I live in Greeley, Colorado which has been in the center of an oil and gas boom the last few years. Oil and gas production in the area has helped our economy be one of the strongest in the country over the last two years. With oil prices high, oil production boomed and housing prices have been increasing at incredible levels. But with oil prices dropping to historically low prices, many wonder if real estate values will drop as well?
How much do oil prices affect real estate values?
Oil prices have a huge effect on or economy and not just on a local economy where there is active drilling, but our national economy as well. Depending on where you are located, high oil prices can be good or bad for a local economy. If you are close to oil production areas high oil prices usually help the lock economy. But, no matter where you live low oil prices can be good for the economy as well. The lower oil prices are the cheaper transportation is, the cheaper manufacturing is and the cheaper heating is. The better the economy is, the better the real estate market is. How much oil and gas prices affects real estate prices will depend on how big a part of the economy oil and gas is.
Oil is a big part of the economy in Colorado, but not the only part. Areas like North Dakota and Wyoming depend on the high prices of oil and gas for their economy to grow. Here is a very interesting article about the crazy amount of houses they have been building in South Dakota and the worry now that oil prices are so low. Here is one part of the article that would be particularly worrisome to me.
“Officials in Watford City about 45 miles away have issued 1,824 permits for apartments, duplexes and homes in the past 18 months after only three houses were built between 1980 and 2000. They are in limbo, worried about filling the units.”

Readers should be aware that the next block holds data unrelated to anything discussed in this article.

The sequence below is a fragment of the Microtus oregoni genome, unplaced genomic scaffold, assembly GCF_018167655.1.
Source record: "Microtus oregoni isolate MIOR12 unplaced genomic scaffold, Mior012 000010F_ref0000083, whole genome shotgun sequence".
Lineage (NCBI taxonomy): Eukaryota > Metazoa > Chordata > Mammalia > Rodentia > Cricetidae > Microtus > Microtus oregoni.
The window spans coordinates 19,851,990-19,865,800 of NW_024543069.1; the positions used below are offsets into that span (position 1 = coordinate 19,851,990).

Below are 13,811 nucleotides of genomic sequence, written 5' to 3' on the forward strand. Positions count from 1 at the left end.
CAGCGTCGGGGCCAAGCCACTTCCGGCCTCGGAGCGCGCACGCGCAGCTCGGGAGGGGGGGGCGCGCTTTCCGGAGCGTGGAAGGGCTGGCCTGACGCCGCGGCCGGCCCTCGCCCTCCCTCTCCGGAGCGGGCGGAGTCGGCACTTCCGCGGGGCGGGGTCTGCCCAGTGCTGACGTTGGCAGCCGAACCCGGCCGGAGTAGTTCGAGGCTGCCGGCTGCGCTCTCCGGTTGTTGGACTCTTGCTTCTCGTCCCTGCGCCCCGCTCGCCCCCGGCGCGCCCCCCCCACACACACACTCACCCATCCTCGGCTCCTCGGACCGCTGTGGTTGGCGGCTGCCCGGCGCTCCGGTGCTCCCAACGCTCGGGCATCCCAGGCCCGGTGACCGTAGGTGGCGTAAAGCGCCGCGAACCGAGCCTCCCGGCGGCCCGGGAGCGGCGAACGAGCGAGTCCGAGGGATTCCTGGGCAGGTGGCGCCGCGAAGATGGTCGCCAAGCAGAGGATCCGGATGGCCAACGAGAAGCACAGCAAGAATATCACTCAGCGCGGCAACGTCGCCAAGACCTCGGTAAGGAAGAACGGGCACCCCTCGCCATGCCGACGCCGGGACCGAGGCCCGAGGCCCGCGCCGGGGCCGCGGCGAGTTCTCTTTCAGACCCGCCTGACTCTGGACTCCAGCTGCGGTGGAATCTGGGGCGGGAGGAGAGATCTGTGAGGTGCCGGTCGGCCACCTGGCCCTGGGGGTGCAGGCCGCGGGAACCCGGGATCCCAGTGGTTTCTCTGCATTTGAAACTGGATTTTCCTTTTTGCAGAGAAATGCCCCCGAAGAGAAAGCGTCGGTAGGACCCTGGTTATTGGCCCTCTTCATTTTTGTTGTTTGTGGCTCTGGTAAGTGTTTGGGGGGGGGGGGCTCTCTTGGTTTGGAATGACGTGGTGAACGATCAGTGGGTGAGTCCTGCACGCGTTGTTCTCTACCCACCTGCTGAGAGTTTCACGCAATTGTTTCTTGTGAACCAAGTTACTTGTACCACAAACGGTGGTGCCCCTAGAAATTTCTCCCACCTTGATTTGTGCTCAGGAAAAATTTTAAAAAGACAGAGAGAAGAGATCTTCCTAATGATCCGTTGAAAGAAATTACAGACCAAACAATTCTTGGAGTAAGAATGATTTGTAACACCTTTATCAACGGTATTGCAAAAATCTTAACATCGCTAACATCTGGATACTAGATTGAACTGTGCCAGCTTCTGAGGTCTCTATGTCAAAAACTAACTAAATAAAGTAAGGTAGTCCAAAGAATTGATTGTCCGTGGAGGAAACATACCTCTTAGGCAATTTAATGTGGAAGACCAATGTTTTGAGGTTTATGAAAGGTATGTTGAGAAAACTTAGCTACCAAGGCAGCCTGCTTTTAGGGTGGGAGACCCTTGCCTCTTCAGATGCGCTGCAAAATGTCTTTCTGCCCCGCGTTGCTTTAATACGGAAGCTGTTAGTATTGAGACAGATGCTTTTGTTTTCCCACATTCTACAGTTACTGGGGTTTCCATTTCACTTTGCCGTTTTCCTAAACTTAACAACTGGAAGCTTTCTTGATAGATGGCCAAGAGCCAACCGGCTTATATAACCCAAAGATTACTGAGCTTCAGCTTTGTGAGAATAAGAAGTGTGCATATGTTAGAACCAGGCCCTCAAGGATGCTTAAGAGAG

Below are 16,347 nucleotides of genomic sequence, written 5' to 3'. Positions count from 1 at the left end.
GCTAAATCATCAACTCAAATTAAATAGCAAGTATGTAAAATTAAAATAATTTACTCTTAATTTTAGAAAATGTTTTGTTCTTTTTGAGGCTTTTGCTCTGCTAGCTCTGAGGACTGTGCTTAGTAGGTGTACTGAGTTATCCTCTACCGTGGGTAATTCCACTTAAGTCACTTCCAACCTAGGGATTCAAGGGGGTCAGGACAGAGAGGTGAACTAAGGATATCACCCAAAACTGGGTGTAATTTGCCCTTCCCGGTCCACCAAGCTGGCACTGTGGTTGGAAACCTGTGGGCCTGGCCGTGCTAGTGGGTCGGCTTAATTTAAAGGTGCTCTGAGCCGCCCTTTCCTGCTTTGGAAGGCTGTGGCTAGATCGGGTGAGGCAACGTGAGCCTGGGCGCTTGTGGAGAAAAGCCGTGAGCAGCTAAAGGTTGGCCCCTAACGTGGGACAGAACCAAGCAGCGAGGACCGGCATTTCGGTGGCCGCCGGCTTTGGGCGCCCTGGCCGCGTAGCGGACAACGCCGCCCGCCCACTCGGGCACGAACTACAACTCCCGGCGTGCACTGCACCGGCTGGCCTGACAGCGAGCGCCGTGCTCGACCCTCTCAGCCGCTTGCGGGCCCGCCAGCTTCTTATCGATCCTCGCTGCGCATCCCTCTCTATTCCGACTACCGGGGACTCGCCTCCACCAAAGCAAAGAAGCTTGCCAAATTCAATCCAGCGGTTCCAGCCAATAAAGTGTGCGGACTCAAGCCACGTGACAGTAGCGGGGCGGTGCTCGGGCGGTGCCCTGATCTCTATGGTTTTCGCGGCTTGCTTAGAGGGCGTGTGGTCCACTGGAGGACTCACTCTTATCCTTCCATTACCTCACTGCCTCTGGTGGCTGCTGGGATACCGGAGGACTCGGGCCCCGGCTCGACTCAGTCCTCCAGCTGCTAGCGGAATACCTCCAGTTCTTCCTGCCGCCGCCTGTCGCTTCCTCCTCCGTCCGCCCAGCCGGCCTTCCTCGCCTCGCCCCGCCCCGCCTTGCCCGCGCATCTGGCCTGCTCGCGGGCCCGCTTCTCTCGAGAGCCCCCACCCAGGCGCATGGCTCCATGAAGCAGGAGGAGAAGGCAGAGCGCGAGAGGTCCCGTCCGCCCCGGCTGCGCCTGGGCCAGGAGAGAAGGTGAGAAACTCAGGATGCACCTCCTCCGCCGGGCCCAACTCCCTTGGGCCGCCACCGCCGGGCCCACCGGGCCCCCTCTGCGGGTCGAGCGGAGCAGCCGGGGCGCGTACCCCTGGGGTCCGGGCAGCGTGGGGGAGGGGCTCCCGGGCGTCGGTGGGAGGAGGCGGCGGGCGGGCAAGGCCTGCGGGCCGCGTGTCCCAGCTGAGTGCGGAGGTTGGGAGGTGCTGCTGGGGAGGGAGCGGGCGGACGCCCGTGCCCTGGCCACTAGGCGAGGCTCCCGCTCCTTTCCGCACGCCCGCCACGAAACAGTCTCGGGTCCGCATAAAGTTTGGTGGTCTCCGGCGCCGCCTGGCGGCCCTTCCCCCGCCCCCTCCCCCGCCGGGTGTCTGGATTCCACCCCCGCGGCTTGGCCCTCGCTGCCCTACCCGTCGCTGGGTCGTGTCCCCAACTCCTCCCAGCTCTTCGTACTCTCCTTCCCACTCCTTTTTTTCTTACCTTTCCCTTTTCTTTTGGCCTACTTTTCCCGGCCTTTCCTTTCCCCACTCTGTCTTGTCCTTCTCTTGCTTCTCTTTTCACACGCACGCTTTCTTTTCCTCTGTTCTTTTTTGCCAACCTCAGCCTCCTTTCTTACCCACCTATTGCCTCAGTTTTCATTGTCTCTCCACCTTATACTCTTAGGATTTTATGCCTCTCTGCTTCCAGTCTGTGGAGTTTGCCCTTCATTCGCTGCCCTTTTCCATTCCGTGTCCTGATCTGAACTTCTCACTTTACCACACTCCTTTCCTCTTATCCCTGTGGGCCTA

After building three houses in 20 years, they were planning to build over 1,800 units. The vacancy rate in some new apartments in South Dakota is as high as 35 percent. While the oil boom brought this new construction to South Dakota, there are very few industries besides oil in the area. These areas are highly affected by oil prices.
Areas where oil is not the only industry, may see drops in real estate prices as well, but they also might see no drop or even an increase in housing prices.
How have low oil prices affected Colorado’s economy and real estate prices?
I live in Northern Colorado where there has been a huge oil and gas boom. In 2013 and 2014, the economy in our county was the fastest growing in the nation. Naturally we saw price increases in housing and many people moving into the state and area. When the oil prices began to drop, many people worried that our economy would fall apart as well. However, our economy and housing market is just as strong now as it has ever been. How could that happen with low oil prices and less oil field jobs?
- Many of the businesses that were in our town (Greeley) and county could not find workers during the oil boom. Oil field workers were paid $20 or more an hour with no education and little training. The labor force would go work in the oil fields all day long instead of working for other companies that paid less and required more skill. The jobs that were available during the oil field boom are still available and the people who want work can find it.